You might think that my usage scenarios are corner cases and that controlling even a mid-sized event without a ready-to-go mixer scene and only with an iPad is anything but comfortable – and you’d be absolutely right: I’d never do that. In fact, we only talked about portability until now, but here’s where modularity comes into play. A highly scalable solution would have to separate the 3 elements that make up a modern digital console: the engine, the i/o and the control surface. With “the perfect solution”, it must be possible to mix and match any of them. Having this modularity would help achieving the portability goals pretty easily by the way. In fact, this idea isn’t new. While I was researching for this article, I reminded myself of the Avid VENUE S3L console. With the S3L, Avid did exactly that: they separated the engine from the i/o and the control surface. The S3L was arguably among the most elegant live control surfaces I’ve seen to date. Unfortunately, as said before, that solution was way above my budget, and besides that it seems it has been discontinued in the meantime in favor of, yet again, huge and heavy fully integrated VENUE control surfaces.

Avid VENUE S3L control surface in use
BasshagCC BY-SA 4.0, via Wikimedia Commons
Avid S3 control surface product picture
Source: https://www.avid.com/products/avid-s3

So let’s look at Behringer again. I think we can agree that they modularized the i/o part pretty flawlessly: They have 8×8 all the way up to 32×16 digital stage boxes. If you want even better preamps, Midas has you covered. If you’re looking for personal monitoring solutions, there’s the Behringer P16M or the Midas DP48. I know I sound like a sales rep at this point, but that part is modularized, flexible, compatible and there’s not a single device that doesn’t meet my portability criteria, so hey: thumbs up to that!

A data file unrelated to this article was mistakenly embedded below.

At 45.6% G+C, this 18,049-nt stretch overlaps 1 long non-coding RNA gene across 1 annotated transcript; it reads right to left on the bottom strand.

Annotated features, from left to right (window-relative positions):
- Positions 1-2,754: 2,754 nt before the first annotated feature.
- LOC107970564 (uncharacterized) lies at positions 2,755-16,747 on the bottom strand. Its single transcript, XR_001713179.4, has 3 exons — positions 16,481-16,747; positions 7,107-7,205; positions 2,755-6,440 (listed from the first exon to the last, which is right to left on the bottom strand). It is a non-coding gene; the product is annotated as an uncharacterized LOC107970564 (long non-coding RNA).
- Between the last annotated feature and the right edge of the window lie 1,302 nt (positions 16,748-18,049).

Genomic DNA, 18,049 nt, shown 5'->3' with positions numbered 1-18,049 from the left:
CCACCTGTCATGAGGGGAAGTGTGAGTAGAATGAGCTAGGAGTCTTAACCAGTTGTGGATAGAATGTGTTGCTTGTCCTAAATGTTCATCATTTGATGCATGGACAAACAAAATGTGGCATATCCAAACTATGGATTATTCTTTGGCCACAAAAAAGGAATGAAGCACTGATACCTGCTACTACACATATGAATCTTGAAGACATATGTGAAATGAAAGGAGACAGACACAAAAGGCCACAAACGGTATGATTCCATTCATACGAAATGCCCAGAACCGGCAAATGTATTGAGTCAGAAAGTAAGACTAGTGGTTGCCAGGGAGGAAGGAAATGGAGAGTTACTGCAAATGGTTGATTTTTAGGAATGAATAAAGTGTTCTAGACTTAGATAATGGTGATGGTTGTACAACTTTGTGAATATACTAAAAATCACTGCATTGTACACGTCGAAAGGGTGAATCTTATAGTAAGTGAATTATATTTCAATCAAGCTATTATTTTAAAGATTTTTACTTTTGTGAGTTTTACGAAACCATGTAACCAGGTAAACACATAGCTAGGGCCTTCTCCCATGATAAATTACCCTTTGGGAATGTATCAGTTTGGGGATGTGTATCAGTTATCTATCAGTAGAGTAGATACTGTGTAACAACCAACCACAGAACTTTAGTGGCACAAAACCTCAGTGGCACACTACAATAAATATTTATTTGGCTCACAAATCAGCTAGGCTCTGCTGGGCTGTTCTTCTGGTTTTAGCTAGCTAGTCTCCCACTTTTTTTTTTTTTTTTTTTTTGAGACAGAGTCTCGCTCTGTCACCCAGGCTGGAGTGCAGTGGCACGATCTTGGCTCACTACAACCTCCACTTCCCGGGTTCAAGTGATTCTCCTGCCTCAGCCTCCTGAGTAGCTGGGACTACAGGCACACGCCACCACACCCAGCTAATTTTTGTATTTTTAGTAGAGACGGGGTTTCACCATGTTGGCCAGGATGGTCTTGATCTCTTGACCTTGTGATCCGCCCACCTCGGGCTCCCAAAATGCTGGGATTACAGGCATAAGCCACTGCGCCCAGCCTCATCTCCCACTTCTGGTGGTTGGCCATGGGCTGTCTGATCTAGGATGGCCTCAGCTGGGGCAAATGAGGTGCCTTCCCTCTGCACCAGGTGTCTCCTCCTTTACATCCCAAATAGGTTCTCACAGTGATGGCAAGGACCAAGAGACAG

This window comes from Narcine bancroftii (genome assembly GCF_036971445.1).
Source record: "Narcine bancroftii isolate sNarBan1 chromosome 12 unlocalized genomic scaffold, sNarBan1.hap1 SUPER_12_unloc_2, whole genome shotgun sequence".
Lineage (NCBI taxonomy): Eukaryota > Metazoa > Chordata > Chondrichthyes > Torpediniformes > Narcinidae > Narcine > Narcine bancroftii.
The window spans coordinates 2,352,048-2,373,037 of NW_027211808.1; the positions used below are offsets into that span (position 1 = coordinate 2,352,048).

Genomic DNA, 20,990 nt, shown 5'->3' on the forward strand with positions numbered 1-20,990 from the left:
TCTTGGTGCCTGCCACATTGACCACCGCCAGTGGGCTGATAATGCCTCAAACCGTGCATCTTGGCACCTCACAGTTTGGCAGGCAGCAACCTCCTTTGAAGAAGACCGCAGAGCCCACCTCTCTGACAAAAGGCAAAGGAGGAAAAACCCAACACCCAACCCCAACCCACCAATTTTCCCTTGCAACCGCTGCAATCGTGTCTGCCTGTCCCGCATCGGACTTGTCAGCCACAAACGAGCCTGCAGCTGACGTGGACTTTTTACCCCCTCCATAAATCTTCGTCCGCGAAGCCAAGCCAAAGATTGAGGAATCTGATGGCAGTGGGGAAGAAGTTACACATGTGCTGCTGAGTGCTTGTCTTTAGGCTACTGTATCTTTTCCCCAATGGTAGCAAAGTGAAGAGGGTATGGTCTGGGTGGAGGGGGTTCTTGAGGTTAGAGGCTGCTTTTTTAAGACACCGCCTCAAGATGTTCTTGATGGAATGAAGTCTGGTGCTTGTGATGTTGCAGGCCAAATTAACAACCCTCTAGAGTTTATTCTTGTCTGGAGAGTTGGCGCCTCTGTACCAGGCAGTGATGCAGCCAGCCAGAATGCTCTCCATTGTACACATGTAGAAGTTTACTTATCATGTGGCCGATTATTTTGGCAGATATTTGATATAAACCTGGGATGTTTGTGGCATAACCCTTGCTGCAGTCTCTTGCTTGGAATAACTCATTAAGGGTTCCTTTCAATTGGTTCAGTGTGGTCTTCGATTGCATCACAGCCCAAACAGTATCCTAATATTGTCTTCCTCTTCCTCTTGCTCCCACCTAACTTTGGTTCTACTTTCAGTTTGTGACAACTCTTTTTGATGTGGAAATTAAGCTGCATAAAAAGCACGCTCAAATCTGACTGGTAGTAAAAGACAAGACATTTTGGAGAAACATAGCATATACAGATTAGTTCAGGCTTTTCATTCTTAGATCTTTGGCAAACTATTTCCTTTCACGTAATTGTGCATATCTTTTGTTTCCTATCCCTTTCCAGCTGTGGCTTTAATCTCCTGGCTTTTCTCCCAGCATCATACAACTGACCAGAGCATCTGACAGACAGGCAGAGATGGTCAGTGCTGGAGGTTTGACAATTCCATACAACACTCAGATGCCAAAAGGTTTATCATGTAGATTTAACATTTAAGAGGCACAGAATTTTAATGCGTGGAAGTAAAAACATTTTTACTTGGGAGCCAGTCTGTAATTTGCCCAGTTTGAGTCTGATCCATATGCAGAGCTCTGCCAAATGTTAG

Now when it comes to the modularization of the engine and the control surface, things don’t look so good. In fact, I have a couple of projects coming up where I won’t be able to have a ready-to-go mixer scene and where I could have a fixed FOH space in the venue. An iPad as the only control surface doesn’t seem ideal. I’d really like to bring a control surface with me but today’s options are… disappointing. After all the praise I gave to the X32 and Wing ecosystems before, unfortunately I cannot do the same when it comes to modularity and portability of their control surfaces. Yes, there’s the X-Touch family of products that work with the X32 family of consoles. So there is some modularity here, great! However, it seems like X-Touch has been primarily built to control DAWs in the studio. Yes it can control X32 consoles complete with parametric EQs, dynamics, some routing, mute groups etc. but the way the controls are mapped onto the rotary encoder row seem far from intuitive. The goal of a control surface is to be able to quickly reach a setting and tweak it and while I think the X-Touch is a great start when it comes to control surface modularity, it’s not what I’d consider “the perfect solution”. (Also its price recently jumped up despite its age, making it even less attractive).

A Behringer X-Touch annotated to be used with an X32 engine
Source: getlostinsound on YouTube, https://www.youtube.com/watch?v=ugm2-tLwnnU

Why can’t I have a control surface like the Wing? The Wing’s control surface looks awesome, it has everything I want: a big comprehensive touch screen, a bunch of faders and control knobs – that’s it. Plus, it’s super slim right? Wrong! Yes, the Wing’s control surface (the light gray part) seems really slim. Unfortunately, Behringer decided to attach the “engine” part of the console to the bottom of the control surface. As great as the Wing is, I think this was a really bad decision. I can only guess the reasoning behind it. It’s probably because it’s more ergonomic to have big consoles be pointing at the user at an angle rather than laying horizontally flat on the table. So why not just use that angle and put the mixer engine and some digital and analog i/o there? Well because it wastes an incredible amount of space. Case builders now have to enclose a huge volume of air. The flight case itself ends up so big that it’s not portable by a single person, cannot be transported in a regular car and probably only be stored in a warehouse. Exactly like the original full-sized X32. It’s really a huge missed portability opportunity.

Behringer Wing Console Flight Hard Travel Case by ZCase product image